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Original Paper

Brain Size and Brain Organization of the Whale Shark, Rhincodon typus, Using Magnetic Resonance Imaging

Yopak K.E. · Frank L.R.

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Center for Scientific Computation in Imaging, University of California, San Diego, Calif., USA

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Brain Behav Evol 2009;74:121–142

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Article / Publication Details

First-Page Preview
Abstract of Original Paper

Received: March 18, 2009
Accepted: June 12, 2009
Published online: September 03, 2009
Issue release date: October 2009

Number of Print Pages: 22
Number of Figures: 8
Number of Tables: 4

ISSN: 0006-8977 (Print)
eISSN: 1421-9743 (Online)

For additional information: https://www.karger.com/BBE

Abstract

Very little is known about the brain organization of the suction filter feeder, Rhincodon typus, and how it compares to other orectolobiforms in light of its specialization as a plankton-feeder. Brain size and overall brain organization was assessed in two specimens of R. typus in relation to both phylogeny and ecology, using magnetic resonance imaging (MRI). In comparison to over 60 other chondrichthyan species, R. typus demonstrated a relatively small brain for its body size (expressed in terms of encephalization quotients and residuals), similar to the lamniforms Carcharodon carcharias, Cetorhinus maximus, and Carcharias taurus. R. typus possessed a relatively small telencephalon with some development of the dorsal pallium, which was suggestive of moderate social behavior, in addition to a relatively large diencephalon and a relatively reduced mesencephalon. The most notable characteristic of the brain of Rhincodon was a large and highly foliated cerebellum, one of the largest cerebellums within the chondrichthyan clade. Early development of the brain was qualitatively assessed using an in situ MRI scan of the brain and chondrocranium of a neonate specimen of R. typus. There was evidence that folding of the cerebellar corpus appeared in early development, although the depth and number of folds might vary ontogenetically in this species. Hierarchical cluster analysis and multidimensional scaling ordinations showed evidence of convergent evolution with the basking shark, Cetorhinus maximus, another large-bodied filter feeding elasmobranch, supporting the claim that organization of the brain is more similar in species with analogous but independently evolved lifestyles than those that share taxonomic classification.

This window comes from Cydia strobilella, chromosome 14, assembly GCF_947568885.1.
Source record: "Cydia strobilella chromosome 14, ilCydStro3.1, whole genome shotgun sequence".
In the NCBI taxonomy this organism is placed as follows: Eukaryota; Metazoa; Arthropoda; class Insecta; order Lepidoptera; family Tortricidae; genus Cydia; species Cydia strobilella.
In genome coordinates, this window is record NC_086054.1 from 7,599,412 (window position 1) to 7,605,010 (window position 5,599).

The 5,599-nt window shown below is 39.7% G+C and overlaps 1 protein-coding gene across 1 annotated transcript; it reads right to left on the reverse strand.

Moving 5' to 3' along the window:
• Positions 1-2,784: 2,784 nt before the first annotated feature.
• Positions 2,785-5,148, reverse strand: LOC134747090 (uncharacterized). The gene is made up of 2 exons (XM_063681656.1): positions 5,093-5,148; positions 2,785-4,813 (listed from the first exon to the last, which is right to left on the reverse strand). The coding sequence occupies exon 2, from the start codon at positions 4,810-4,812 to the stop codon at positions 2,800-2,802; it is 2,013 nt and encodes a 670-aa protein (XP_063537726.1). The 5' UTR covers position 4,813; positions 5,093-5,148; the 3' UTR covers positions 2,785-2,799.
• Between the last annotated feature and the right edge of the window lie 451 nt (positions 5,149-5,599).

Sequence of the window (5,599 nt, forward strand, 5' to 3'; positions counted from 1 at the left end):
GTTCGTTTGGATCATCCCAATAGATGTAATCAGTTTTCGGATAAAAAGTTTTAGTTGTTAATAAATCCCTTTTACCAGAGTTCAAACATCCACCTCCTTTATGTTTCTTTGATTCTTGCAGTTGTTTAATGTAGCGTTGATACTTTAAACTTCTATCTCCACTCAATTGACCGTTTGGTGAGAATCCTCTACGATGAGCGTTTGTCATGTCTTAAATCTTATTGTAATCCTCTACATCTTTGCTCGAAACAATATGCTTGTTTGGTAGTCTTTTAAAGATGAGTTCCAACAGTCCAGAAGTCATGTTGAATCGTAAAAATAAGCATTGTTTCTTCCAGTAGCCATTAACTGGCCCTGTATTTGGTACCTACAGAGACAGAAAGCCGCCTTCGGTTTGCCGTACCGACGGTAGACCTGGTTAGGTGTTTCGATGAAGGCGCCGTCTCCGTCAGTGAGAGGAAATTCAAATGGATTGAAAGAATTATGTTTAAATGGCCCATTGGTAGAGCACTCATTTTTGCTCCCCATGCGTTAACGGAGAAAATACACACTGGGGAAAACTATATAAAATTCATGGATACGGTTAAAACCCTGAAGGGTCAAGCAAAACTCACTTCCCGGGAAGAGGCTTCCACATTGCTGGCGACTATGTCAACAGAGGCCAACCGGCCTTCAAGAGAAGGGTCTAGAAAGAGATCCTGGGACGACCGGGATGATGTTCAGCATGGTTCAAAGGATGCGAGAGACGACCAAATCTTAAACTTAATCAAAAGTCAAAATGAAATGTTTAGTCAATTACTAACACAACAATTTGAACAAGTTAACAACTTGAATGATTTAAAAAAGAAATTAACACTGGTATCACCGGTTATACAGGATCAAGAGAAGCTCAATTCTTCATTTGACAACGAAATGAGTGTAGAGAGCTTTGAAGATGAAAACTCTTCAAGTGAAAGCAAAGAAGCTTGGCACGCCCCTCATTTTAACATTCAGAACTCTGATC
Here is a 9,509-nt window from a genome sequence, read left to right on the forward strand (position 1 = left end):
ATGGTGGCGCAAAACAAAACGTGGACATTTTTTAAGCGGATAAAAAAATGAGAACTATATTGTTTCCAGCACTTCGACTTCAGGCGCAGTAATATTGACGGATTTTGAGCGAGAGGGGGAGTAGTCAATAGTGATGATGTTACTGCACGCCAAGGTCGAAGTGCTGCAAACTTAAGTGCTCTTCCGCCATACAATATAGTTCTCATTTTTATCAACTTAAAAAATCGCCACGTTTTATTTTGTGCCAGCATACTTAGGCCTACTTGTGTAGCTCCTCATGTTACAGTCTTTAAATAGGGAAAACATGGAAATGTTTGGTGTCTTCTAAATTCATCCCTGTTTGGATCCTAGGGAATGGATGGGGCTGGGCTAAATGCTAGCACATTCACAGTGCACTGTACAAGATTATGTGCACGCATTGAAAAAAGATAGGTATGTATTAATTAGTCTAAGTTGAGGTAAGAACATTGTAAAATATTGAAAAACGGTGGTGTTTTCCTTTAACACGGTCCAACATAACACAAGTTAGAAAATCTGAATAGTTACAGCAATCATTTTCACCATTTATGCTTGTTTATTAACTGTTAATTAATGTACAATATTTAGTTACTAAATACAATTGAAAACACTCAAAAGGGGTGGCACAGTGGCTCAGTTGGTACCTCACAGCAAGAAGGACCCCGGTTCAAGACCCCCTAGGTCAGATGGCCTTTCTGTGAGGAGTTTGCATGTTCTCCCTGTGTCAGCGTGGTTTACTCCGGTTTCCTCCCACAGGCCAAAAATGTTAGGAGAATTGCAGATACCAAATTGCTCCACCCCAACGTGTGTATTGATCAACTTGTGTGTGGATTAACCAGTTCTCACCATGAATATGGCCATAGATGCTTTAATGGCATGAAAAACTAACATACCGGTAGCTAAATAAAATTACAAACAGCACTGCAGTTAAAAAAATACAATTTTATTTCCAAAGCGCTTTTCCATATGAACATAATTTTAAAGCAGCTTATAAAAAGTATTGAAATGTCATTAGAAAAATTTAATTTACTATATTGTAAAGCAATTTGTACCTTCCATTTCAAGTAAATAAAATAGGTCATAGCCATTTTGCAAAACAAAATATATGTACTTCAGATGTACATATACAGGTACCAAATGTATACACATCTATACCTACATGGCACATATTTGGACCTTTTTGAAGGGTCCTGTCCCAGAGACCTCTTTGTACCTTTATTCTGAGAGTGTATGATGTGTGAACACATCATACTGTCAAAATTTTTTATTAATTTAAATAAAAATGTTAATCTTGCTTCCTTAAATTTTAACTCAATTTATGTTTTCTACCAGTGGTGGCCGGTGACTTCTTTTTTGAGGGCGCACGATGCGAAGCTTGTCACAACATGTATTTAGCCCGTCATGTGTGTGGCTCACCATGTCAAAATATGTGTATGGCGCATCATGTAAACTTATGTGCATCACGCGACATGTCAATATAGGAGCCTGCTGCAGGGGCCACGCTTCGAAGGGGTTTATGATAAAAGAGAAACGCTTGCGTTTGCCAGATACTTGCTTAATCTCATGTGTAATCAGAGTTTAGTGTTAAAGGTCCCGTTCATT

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Article / Publication Details

First-Page Preview
Abstract of Original Paper

Received: March 18, 2009
Accepted: June 12, 2009
Published online: September 03, 2009
Issue release date: October 2009

Number of Print Pages: 22
Number of Figures: 8
Number of Tables: 4

ISSN: 0006-8977 (Print)
eISSN: 1421-9743 (Online)

For additional information: https://www.karger.com/BBE


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